• Then comes the cuerpo (body): 400L with a 40- 45% alcohol content, this is the official media for pisco in southern Peru.
  • Finally the cola falls in the still and is discarded. This is about 1000L worth. I think this is still a waste, baring in mind Apple Sourz is 15% and Jaeger is 30%.

Finally comes the Pisco sampling.

🙋🏻‍♀️

Pisco itself in my opinion (apologies, Peru) tastes disgusting. Like dirty, cheap tequila. I almost gagged during the tasting. The wine is nice enough but extremely sweet – akin to desert wine. Even their ‘dry’ wine was sweeter than Zimfandel (the one of the sweetest rosé’s available to purchase in the UK).

What Gen and I loved the most, however, were the fruit sour mixes – Maracuya Pisco, Chiramoya Pisco and Peach Pisco. As the grapes are only harvested for a limited period in the year, other products with other fruits are used for the remainder of the year. The alternative fruits were so delicious, Gen and I (like typical tourists) bought some!

#4 Visit Islas Ballesta’s and the red beaches of Paracas

Unlike my trip to Cholón, Cartagena this boat trip was much less glamorous.

We bailed on the red beaches, because we were desperate to see some of our pool at Banana’s Adventures. You’ll understand why when we mention the price. Luckily the tour for Islas Ballesta’s leaves very early; Gen and I were up at 6:15!

If you decide to do the national park as well, you can leave for it directly after the Islas Ballesta’s tour.

The Islas Ballesta’s are otherwise known as the ‘Poor Man’s Galapagos’ – of course, I couldn’t afford the Galapagos so I was keen to go. The drive from Huacachina to Paracas dock takes approximately 1h.

Boats leave from Paracas port at 8am and (if there are sufficient takers) another leaves at 10am. However, early morning is always a better time for bird watching. Besides, the sea is calmer in the mornings than later in the day. Gen and I took the 8am boat.

Bird watching? You hate birds????

I hate pigeons! And those with a bird phobia need not worry – they come nowhere near your boat. For conservation reasons, you can only view the island by boat. We saw penguins, seals, starfish and many other cool things!

Seals!

Image result for seal pop star

Only kidding, we didn’t see this Seal. Just the animal kind.

How were the other people on your boat? Did you get an English speaking guide?

The guide spoke good English, actually. He translated everything from English to Spanish like for like – not always the case. Next to Gen and I were a couple from Colombia. They were more interested in taking selfies and photos of one another, than in the actual tour. The rest of the boat would all excitedly jump up exclaiming, “Ooooooh, sello! Pingüino!” whilst scrabbling for our camera. The couple instead would exclaim, “Ooooooh, mí” and take another selfie.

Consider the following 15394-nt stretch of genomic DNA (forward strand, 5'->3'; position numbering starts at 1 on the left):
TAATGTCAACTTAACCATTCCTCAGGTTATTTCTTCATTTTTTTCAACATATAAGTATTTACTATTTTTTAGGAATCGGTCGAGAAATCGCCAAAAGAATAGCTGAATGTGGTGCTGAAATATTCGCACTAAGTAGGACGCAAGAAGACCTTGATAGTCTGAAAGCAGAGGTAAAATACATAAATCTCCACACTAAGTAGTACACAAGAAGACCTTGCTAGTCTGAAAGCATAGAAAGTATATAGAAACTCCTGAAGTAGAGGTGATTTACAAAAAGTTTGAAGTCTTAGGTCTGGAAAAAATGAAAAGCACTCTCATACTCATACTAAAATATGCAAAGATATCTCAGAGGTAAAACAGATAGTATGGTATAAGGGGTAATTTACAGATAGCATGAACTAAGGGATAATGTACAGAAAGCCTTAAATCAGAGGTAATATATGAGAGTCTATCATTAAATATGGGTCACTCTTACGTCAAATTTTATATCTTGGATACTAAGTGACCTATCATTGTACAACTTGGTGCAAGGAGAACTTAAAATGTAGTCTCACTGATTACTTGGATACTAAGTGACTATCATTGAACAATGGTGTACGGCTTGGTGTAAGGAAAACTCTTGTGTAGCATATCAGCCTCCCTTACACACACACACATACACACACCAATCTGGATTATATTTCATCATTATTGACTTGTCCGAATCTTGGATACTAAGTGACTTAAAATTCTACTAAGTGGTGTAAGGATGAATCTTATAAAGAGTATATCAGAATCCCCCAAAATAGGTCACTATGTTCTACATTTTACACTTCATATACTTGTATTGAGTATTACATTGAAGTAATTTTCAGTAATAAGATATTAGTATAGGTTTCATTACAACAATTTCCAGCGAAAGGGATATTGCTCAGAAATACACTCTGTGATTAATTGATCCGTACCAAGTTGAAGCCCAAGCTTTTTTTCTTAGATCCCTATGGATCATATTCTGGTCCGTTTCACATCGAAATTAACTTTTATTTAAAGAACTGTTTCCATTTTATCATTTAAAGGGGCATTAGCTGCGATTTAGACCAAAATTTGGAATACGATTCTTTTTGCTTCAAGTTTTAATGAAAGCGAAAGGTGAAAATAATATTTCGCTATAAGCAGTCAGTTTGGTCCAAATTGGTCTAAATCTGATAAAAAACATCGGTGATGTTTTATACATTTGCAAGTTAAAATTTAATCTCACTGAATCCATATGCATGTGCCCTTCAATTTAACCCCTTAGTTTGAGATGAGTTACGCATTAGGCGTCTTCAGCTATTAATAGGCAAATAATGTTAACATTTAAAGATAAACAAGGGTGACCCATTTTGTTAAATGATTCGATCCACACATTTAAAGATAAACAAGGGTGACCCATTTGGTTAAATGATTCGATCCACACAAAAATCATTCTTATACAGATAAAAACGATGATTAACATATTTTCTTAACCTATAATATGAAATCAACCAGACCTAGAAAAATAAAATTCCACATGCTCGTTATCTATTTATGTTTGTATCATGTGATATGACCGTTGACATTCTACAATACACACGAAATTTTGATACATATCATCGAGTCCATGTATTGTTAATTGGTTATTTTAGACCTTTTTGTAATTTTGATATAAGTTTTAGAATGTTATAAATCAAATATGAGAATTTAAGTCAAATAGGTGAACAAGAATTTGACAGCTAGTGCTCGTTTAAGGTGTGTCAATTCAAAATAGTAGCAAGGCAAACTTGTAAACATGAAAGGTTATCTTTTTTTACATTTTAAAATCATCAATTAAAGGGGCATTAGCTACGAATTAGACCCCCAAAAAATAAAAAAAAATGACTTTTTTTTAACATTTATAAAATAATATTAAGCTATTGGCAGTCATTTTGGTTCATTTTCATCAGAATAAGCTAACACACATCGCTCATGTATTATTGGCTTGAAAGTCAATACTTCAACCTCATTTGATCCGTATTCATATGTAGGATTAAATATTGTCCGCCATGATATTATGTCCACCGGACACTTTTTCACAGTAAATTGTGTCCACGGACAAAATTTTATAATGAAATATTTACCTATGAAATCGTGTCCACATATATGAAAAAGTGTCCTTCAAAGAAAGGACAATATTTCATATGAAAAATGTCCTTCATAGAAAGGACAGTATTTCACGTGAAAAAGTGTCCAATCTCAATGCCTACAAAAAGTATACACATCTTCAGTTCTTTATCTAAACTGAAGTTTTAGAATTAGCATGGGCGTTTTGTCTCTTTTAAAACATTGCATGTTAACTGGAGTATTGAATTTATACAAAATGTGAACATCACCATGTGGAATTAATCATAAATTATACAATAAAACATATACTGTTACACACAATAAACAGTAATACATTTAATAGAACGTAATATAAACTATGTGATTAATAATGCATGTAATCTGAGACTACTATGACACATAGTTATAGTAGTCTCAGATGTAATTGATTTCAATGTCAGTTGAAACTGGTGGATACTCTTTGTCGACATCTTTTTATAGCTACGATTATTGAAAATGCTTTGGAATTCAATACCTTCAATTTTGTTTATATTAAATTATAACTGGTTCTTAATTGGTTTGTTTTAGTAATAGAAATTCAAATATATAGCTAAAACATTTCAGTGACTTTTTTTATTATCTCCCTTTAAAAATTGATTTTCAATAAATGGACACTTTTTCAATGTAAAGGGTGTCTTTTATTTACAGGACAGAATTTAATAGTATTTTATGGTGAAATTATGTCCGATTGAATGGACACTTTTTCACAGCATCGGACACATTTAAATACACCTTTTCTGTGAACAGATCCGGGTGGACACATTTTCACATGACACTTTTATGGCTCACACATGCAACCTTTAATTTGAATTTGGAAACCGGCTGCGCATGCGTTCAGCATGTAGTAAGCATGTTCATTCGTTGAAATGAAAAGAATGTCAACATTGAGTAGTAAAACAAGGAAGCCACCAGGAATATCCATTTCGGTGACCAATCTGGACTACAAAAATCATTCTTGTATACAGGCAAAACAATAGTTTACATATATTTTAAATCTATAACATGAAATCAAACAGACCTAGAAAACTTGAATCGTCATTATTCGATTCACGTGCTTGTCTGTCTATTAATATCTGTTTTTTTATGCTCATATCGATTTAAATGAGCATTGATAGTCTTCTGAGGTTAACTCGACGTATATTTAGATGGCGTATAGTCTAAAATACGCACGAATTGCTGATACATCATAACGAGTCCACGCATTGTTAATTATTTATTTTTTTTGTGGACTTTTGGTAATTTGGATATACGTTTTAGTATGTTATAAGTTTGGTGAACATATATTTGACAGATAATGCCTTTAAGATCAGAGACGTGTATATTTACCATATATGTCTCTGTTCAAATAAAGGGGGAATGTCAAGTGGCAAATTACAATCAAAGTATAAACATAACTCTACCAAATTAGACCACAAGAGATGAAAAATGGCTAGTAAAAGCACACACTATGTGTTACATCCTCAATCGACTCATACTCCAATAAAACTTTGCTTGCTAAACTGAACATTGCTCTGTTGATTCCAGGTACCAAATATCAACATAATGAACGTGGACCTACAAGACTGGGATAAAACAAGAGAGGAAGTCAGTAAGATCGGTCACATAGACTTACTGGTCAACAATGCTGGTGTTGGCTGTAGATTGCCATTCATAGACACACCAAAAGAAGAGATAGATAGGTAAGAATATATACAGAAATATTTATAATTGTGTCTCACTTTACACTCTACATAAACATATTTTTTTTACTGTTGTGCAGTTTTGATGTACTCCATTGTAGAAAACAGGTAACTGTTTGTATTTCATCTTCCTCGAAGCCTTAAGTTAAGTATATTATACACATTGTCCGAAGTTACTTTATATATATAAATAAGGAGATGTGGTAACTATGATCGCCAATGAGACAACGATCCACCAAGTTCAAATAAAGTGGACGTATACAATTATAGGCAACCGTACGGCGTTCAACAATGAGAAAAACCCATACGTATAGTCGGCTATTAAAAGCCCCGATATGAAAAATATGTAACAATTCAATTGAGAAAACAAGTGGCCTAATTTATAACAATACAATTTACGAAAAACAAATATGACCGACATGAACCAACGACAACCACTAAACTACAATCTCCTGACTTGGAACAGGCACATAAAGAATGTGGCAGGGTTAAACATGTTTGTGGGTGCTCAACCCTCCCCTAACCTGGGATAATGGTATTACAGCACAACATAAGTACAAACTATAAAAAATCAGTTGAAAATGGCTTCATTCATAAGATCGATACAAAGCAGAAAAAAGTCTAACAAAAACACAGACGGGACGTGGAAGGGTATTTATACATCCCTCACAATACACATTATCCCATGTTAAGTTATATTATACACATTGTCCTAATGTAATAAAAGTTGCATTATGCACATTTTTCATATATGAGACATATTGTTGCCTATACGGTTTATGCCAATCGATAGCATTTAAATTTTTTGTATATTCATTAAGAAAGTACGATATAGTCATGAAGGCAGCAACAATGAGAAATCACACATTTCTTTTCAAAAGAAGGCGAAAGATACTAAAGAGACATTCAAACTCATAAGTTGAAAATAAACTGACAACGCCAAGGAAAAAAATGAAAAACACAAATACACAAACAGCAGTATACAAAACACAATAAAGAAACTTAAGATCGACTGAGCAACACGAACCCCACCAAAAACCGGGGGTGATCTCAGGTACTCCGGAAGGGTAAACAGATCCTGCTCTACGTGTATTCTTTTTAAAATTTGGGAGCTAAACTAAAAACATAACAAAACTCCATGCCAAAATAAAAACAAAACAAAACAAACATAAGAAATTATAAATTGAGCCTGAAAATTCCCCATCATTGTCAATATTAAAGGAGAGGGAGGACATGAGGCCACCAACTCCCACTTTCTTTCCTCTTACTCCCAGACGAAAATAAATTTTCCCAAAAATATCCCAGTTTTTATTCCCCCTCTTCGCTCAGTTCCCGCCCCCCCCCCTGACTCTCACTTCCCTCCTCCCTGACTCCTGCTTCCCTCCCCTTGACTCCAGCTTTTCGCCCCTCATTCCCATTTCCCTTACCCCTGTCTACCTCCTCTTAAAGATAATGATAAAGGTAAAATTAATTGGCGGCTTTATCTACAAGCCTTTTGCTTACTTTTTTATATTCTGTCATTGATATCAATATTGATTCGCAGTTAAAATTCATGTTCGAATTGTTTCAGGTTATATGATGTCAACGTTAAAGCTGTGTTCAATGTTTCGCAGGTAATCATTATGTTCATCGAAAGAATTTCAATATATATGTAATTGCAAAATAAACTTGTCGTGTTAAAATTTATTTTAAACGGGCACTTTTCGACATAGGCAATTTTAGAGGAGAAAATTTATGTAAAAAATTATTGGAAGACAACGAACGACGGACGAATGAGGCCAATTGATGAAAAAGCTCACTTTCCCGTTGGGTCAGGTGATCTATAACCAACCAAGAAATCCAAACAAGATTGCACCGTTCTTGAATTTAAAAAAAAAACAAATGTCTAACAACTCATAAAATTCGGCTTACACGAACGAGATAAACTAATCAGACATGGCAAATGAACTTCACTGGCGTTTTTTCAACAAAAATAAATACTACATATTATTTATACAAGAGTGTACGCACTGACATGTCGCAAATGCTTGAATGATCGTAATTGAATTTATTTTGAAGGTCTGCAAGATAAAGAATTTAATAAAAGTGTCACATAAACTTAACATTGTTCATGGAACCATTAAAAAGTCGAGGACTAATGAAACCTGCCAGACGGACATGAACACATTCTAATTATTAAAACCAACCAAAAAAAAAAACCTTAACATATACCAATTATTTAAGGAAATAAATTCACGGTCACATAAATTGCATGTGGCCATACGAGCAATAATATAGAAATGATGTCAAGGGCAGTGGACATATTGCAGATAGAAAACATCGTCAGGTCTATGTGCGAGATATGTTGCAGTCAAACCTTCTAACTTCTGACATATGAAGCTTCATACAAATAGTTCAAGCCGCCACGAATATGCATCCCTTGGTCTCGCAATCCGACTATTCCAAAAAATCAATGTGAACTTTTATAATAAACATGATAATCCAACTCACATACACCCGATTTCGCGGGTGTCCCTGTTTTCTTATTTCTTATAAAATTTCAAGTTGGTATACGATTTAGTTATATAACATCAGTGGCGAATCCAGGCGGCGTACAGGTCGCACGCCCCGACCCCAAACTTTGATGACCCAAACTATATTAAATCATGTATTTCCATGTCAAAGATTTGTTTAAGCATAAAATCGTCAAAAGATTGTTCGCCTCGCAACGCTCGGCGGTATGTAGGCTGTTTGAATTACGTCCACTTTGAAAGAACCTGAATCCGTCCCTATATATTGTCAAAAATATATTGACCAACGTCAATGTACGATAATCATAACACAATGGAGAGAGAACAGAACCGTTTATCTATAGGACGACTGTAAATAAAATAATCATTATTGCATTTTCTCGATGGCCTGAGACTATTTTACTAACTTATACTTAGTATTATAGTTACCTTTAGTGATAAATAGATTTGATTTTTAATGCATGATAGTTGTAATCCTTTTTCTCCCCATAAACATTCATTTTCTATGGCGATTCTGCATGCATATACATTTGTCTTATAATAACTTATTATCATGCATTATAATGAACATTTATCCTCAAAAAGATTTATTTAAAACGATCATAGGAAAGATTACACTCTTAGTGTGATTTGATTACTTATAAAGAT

😂😂😂

The boat ride lasted 1.5h; afterwards those who wished to continue to the national park stayed at the dock. The rest of us boarded the 1h long bus ride back to Huacachina. The tour was 80 Soles  – again we booked this through Banana’s Adventure hostel.

Weird geoglyph found on the way to Islas Ballesta’s whilst on the boat. Apparently related to the Nazca Lines, but who knows 👽

Notewrap up warm. The pacific ocean is cold and windy in the morning!

#5 Grab a beer and a paddle boat for the Huacachina Oasis

This activity was super fun. Gen and I actually forgot to buy beers, although we did get an ice-cream instead. Not the best idea to paddle whilst holding an ice-cream, dribbling down your arm. But there are worse problems to have. 🤷🏻‍♀️

The paddle boat cost Gen and I about 20 Soles for 45-minutes – the equivalent of £2.50 each. Hardly breaking the bank! 

#6 Watch the sunrise/sunset over the Huacachina Dunes

A must – totally free and utterly gorgeous. The perfect place to get a decent Instagram photo!

Huacachina looks fantastic! Where should I stay?

Well 😏we stayed at Banana’s Adventure hostel. This hostel is exceptionally popular (book ahead) and you’ll likely hear about it if you mention Huacachina. I’ll go through the pro’s and con’s of our stay.

Pro’s of staying at Banana’s Adventures

  • Lovely pool
  • Happy hour every evening – ergo, sociable
  • Great food onside at not too awful prices – about £4-7 per meal. There isn’t much choice of restaurants in Huacachina. They also do Thai food which is a bonus.
  • Easy to arrange activities such as Paracas and Dune Buggies.
  • Decent breakfast included in the price. Trust me – its so nice to have eggs and fruit when so many hostel ‘breakfasts’ are stale bread and butter!
  • Within 5-minutes walk from Huacachina dune; not that Huacachina is even remotely big.

Con’s of staying at Banana’s Adventures

  • Bloody expensive. I almost fainted at reception when for 3-nights stay the receptionist quoted “200 Soles” which is $60 (or £46) – baring in mind most places in Peru are under a tenner. “Gen????” I turned to my friend, bewildered. Gen and I agreed on 2-nights in the end. YES each night includes 1 activity, but c’mon Banana’s – the Pisco tour is free with Peru hop, or you can just arrange your own transportation! And I could arrange both the buggies and the boarding myself!
  • The rooms were quite dark and cramped.
  • No kitchen!

Have you ever been to Huacachina? Do you have any further recommendations for me, or for other visitors? Let me know in the comments below!